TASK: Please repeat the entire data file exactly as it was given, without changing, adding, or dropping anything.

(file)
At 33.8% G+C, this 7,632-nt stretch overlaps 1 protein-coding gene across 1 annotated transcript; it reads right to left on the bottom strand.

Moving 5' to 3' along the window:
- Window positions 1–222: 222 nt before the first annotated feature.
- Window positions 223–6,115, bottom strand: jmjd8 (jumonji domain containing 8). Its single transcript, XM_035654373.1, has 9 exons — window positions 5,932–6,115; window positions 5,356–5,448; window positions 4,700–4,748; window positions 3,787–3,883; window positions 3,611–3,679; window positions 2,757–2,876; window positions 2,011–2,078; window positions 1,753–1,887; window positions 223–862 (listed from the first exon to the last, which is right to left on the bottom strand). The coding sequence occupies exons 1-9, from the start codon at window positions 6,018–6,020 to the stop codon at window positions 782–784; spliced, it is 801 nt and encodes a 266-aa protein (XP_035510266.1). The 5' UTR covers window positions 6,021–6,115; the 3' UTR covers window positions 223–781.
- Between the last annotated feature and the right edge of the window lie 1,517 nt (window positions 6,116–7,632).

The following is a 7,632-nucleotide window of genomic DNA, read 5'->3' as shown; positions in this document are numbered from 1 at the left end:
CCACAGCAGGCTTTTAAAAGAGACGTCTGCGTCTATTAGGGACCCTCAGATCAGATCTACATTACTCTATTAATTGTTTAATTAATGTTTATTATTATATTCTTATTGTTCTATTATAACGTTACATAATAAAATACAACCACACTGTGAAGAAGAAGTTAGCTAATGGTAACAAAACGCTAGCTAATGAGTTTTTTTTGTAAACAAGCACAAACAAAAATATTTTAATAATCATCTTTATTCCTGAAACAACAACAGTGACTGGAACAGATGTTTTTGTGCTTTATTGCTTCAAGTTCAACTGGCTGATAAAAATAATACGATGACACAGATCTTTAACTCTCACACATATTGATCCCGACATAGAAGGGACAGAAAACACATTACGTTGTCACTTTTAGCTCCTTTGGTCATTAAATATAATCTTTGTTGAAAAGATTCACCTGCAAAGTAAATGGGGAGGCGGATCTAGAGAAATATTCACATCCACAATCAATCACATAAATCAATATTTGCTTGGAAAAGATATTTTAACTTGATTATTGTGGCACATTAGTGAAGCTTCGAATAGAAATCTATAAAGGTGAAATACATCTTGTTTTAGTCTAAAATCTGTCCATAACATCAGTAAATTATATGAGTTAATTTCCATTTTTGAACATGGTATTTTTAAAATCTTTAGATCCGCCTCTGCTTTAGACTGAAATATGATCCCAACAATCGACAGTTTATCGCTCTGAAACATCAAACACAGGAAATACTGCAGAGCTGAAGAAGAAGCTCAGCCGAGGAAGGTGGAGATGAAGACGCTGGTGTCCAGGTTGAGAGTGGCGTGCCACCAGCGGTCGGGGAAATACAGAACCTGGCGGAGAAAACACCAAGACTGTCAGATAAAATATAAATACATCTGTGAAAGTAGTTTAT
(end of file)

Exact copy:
At 33.8% G+C, this 7,632-nt stretch overlaps 1 protein-coding gene across 1 annotated transcript; it reads right to left on the bottom strand.

Moving 5' to 3' along the window:
- Window positions 1–222: 222 nt before the first annotated feature.
- Window positions 223–6,115, bottom strand: jmjd8 (jumonji domain containing 8). Its single transcript, XM_035654373.1, has 9 exons — window positions 5,932–6,115; window positions 5,356–5,448; window positions 4,700–4,748; window positions 3,787–3,883; window positions 3,611–3,679; window positions 2,757–2,876; window positions 2,011–2,078; window positions 1,753–1,887; window positions 223–862 (listed from the first exon to the last, which is right to left on the bottom strand). The coding sequence occupies exons 1-9, from the start codon at window positions 6,018–6,020 to the stop codon at window positions 782–784; spliced, it is 801 nt and encodes a 266-aa protein (XP_035510266.1). The 5' UTR covers window positions 6,021–6,115; the 3' UTR covers window positions 223–781.
- Between the last annotated feature and the right edge of the window lie 1,517 nt (window positions 6,116–7,632).

The following is a 7,632-nucleotide window of genomic DNA, read 5'->3' as shown; positions in this document are numbered from 1 at the left end:
CCACAGCAGGCTTTTAAAAGAGACGTCTGCGTCTATTAGGGACCCTCAGATCAGATCTACATTACTCTATTAATTGTTTAATTAATGTTTATTATTATATTCTTATTGTTCTATTATAACGTTACATAATAAAATACAACCACACTGTGAAGAAGAAGTTAGCTAATGGTAACAAAACGCTAGCTAATGAGTTTTTTTTGTAAACAAGCACAAACAAAAATATTTTAATAATCATCTTTATTCCTGAAACAACAACAGTGACTGGAACAGATGTTTTTGTGCTTTATTGCTTCAAGTTCAACTGGCTGATAAAAATAATACGATGACACAGATCTTTAACTCTCACACATATTGATCCCGACATAGAAGGGACAGAAAACACATTACGTTGTCACTTTTAGCTCCTTTGGTCATTAAATATAATCTTTGTTGAAAAGATTCACCTGCAAAGTAAATGGGGAGGCGGATCTAGAGAAATATTCACATCCACAATCAATCACATAAATCAATATTTGCTTGGAAAAGATATTTTAACTTGATTATTGTGGCACATTAGTGAAGCTTCGAATAGAAATCTATAAAGGTGAAATACATCTTGTTTTAGTCTAAAATCTGTCCATAACATCAGTAAATTATATGAGTTAATTTCCATTTTTGAACATGGTATTTTTAAAATCTTTAGATCCGCCTCTGCTTTAGACTGAAATATGATCCCAACAATCGACAGTTTATCGCTCTGAAACATCAAACACAGGAAATACTGCAGAGCTGAAGAAGAAGCTCAGCCGAGGAAGGTGGAGATGAAGACGCTGGTGTCCAGGTTGAGAGTGGCGTGCCACCAGCGGTCGGGGAAATACAGAACCTGGCGGAGAAAACACCAAGACTGTCAGATAAAATATAAATACATCTGTGAAAGTAGTTTAT